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Publication numberUS5501254 A
Publication typeGrant
Application numberUS 08/211,370
PCT numberPCT/FI1992/000267
Publication dateMar 26, 1996
Filing dateOct 2, 1992
Priority dateOct 4, 1991
Fee statusLapsed
Also published asDE69216843D1, DE69216843T2, EP0605619A1, EP0605619B1, WO1993007056A1
Publication number08211370, 211370, PCT/1992/267, PCT/FI/1992/000267, PCT/FI/1992/00267, PCT/FI/92/000267, PCT/FI/92/00267, PCT/FI1992/000267, PCT/FI1992/00267, PCT/FI1992000267, PCT/FI199200267, PCT/FI92/000267, PCT/FI92/00267, PCT/FI92000267, PCT/FI9200267, US 5501254 A, US 5501254A, US-A-5501254, US5501254 A, US5501254A
InventorsJan-Peter Bjo/ rklund
Original AssigneeOptiroc Oy Ab
Export CitationBiBTeX, EndNote, RefMan
External Links: USPTO, USPTO Assignment, Espacenet
Apparatus for filling a sack with a flowable material
US 5501254 A
Abstract
An apparatus for filling a sack with a flowable material, comprising a container having an inlet and an outlet and a sack holder to fasten the sack to be filled to the outlet of the container. The object of the invention is to provide a new apparatus for effectively filling a sack with a flowable material, eliminating the drawbacks of the known apparatuses. This is achieved by making the cross-section of the container (1) at least essentially correspond to the cross-section of the sack (5) in a filled condition; by making the wall (7, 8) of the container (1) enclosing the flowable material at least to an essential part permeable to air; by arranging means (13, 14) to suck air out of the flowable material through the air permeable wall (7, 8); and by arranging means (15, 16) close to the sack holder (4) below the outlet of the container to keep the sack closed during the suction of the air, with the exception of the mouth (6) of the sack fastened to the outlet of the container, and to open the sack to receive the flowable material after completed suction of the air.
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Claims(7)
I claim:
1. An apparatus for filling a sack with a flowable material, comprising a container having an inlet and an outlet and a sack holder to fasten the sack to be filled to the outlet of the container,
the container having a wall for enclosing the flowable material, said wall being constituted from a material permeable to air,
means for aspirating air out of the flowable material through the container wall,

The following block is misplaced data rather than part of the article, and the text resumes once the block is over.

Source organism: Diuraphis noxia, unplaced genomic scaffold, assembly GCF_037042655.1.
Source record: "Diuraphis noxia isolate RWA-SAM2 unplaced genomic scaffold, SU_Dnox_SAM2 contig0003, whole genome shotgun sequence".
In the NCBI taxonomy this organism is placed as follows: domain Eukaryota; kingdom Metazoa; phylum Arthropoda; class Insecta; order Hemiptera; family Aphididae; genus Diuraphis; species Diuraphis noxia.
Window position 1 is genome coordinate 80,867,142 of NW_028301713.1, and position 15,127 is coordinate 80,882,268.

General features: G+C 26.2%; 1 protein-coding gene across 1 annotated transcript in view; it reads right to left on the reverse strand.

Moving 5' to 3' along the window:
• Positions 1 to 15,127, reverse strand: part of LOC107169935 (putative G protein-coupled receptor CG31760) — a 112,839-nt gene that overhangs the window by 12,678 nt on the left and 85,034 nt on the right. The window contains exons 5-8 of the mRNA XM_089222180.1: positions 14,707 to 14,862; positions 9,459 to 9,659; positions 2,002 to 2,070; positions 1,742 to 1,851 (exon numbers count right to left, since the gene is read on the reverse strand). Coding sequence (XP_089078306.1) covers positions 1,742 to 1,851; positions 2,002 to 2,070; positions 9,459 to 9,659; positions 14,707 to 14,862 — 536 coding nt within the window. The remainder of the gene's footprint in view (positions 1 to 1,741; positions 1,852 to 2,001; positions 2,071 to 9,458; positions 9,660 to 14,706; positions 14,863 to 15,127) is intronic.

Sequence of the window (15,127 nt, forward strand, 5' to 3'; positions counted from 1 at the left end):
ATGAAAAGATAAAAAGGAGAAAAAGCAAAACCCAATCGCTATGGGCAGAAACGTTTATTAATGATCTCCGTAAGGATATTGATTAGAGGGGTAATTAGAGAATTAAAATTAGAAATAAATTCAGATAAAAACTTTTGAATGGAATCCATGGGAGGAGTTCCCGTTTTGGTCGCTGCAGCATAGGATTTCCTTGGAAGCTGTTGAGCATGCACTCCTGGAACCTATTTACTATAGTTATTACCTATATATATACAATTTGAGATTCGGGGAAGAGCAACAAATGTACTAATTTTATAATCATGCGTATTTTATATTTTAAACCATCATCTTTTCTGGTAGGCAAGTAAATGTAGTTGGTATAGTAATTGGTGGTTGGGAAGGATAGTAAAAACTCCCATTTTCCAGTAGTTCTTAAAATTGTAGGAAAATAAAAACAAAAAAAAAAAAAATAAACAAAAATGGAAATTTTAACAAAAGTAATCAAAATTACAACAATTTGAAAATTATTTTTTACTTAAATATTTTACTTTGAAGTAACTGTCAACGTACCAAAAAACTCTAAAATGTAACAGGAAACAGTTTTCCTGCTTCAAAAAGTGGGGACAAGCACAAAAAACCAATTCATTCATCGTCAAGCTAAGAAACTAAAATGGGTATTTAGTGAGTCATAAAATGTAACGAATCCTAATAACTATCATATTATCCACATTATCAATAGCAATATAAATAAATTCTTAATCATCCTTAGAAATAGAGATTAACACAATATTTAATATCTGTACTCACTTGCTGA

the wall of the container defining a transverse cross-sectional area corresponding to the transverse cross-sectional area of the sack in a filled condition of said sack with flowable material,
means adjacent said sack holder below the outlet of the container for maintaining a portion of the sack closed to the flow of air during the aspiration of air from said container, with the exception of the mouth of the sack which is sealed to the outlet of the container, and for opening of the sack to receive the flowable material in a single charge after completed aspiration of air.
2. An apparatus for filling a sack with a flowable material, comprising a container having an inlet and an outlet and a sack holder to fasten the sack to be filled to the outlet of the container,
the container having a wall for enclosing the flowable material, said wall being constituted from a material permeable to air,
means for aspirating air out of the flowable material through the container wall,
the wall of the container defining a transverse cross-sectional area corresponding to the transverse cross-sectional area of the sack in a filled condition of said sack with flowable material,
means adjacent said sack holder below the outlet of the container for maintaining a portion of the sack closed to the flow of air during the aspiration of air from said container, with the exception of the mouth of the sack which is sealed to the outlet of the container, and for opening of the sack to receive the flowable material in a single charge after completed aspiration of air;
the outlet of the container comprising a two-part pivotable plate structure having a generally V-shape in a closed position thereof, the mouth of the sack being fastened to each plate of the V-shaped plate structure.
3. An apparatus according to claim 1 or 2, wherein the wall of the container enclosing the flowable material is constituted of porous sheet metal permeable to air.
4. An apparatus according to claim 1 or 2, wherein the wall of the container enclosing the flowable material is surrounded by a housing of an air-impermeable wall structure with connections to a vacuum source for aspirating said air; said air-impermeable wall structure defining an encompassing space with said container wall.
5. An apparatus according to claim 4, wherein a position is located in the space between the wall structure of the housing and the wall of the container enclosing the flowable material for vertically dividing said space into separate upper and lower compartments.